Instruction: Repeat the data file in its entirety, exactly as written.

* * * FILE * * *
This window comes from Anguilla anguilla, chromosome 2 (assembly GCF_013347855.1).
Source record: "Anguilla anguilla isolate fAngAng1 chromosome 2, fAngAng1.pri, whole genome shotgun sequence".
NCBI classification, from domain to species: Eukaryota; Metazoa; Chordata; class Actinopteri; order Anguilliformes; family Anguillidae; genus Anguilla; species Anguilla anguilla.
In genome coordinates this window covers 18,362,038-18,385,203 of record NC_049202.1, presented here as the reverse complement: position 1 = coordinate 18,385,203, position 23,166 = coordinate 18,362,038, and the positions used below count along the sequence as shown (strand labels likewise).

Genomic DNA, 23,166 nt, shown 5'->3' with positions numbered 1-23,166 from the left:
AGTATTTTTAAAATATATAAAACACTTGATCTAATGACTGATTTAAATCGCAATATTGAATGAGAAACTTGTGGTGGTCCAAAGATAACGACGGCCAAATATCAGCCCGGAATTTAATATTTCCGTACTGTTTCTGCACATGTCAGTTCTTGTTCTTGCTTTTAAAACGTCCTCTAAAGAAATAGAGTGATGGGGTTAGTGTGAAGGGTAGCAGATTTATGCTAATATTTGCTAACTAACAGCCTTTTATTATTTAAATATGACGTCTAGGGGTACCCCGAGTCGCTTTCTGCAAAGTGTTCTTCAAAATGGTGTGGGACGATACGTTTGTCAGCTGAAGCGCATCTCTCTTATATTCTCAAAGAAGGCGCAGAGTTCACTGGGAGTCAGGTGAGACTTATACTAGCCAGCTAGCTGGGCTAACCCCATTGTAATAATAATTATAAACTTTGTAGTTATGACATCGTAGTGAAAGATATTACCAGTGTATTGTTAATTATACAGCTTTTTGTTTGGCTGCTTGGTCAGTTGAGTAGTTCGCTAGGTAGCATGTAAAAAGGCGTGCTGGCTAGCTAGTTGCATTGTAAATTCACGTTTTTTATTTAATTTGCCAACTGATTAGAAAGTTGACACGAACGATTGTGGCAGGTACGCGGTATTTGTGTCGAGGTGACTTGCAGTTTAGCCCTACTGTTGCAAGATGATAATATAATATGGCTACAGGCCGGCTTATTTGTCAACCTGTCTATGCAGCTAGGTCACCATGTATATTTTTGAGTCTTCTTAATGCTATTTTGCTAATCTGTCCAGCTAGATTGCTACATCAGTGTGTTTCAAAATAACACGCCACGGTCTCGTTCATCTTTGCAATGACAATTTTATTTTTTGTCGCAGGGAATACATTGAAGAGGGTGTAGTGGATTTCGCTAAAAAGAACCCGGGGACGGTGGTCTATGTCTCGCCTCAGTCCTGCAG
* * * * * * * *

This window comes from Anguilla anguilla, chromosome 2 (assembly GCF_013347855.1).
Source record: "Anguilla anguilla isolate fAngAng1 chromosome 2, fAngAng1.pri, whole genome shotgun sequence".
NCBI classification, from domain to species: Eukaryota; Metazoa; Chordata; class Actinopteri; order Anguilliformes; family Anguillidae; genus Anguilla; species Anguilla anguilla.
In genome coordinates this window covers 18,362,038-18,385,203 of record NC_049202.1, presented here as the reverse complement: position 1 = coordinate 18,385,203, position 23,166 = coordinate 18,362,038, and the positions used below count along the sequence as shown (strand labels likewise).

Genomic DNA, 23,166 nt, shown 5'->3' with positions numbered 1-23,166 from the left:
AGTATTTTTAAAATATATAAAACACTTGATCTAATGACTGATTTAAATCGCAATATTGAATGAGAAACTTGTGGTGGTCCAAAGATAACGACGGCCAAATATCAGCCCGGAATTTAATATTTCCGTACTGTTTCTGCACATGTCAGTTCTTGTTCTTGCTTTTAAAACGTCCTCTAAAGAAATAGAGTGATGGGGTTAGTGTGAAGGGTAGCAGATTTATGCTAATATTTGCTAACTAACAGCCTTTTATTATTTAAATATGACGTCTAGGGGTACCCCGAGTCGCTTTCTGCAAAGTGTTCTTCAAAATGGTGTGGGACGATACGTTTGTCAGCTGAAGCGCATCTCTCTTATATTCTCAAAGAAGGCGCAGAGTTCACTGGGAGTCAGGTGAGACTTATACTAGCCAGCTAGCTGGGCTAACCCCATTGTAATAATAATTATAAACTTTGTAGTTATGACATCGTAGTGAAAGATATTACCAGTGTATTGTTAATTATACAGCTTTTTGTTTGGCTGCTTGGTCAGTTGAGTAGTTCGCTAGGTAGCATGTAAAAAGGCGTGCTGGCTAGCTAGTTGCATTGTAAATTCACGTTTTTTATTTAATTTGCCAACTGATTAGAAAGTTGACACGAACGATTGTGGCAGGTACGCGGTATTTGTGTCGAGGTGACTTGCAGTTTAGCCCTACTGTTGCAAGATGATAATATAATATGGCTACAGGCCGGCTTATTTGTCAACCTGTCTATGCAGCTAGGTCACCATGTATATTTTTGAGTCTTCTTAATGCTATTTTGCTAATCTGTCCAGCTAGATTGCTACATCAGTGTGTTTCAAAATAACACGCCACGGTCTCGTTCATCTTTGCAATGACAATTTTATTTTTTGTCGCAGGGAATACATTGAAGAGGGTGTAGTGGATTTCGCTAAAAAGAACCCGGGGACGGTGGTCTATGTCTCGCCTCAGTCCTGCAG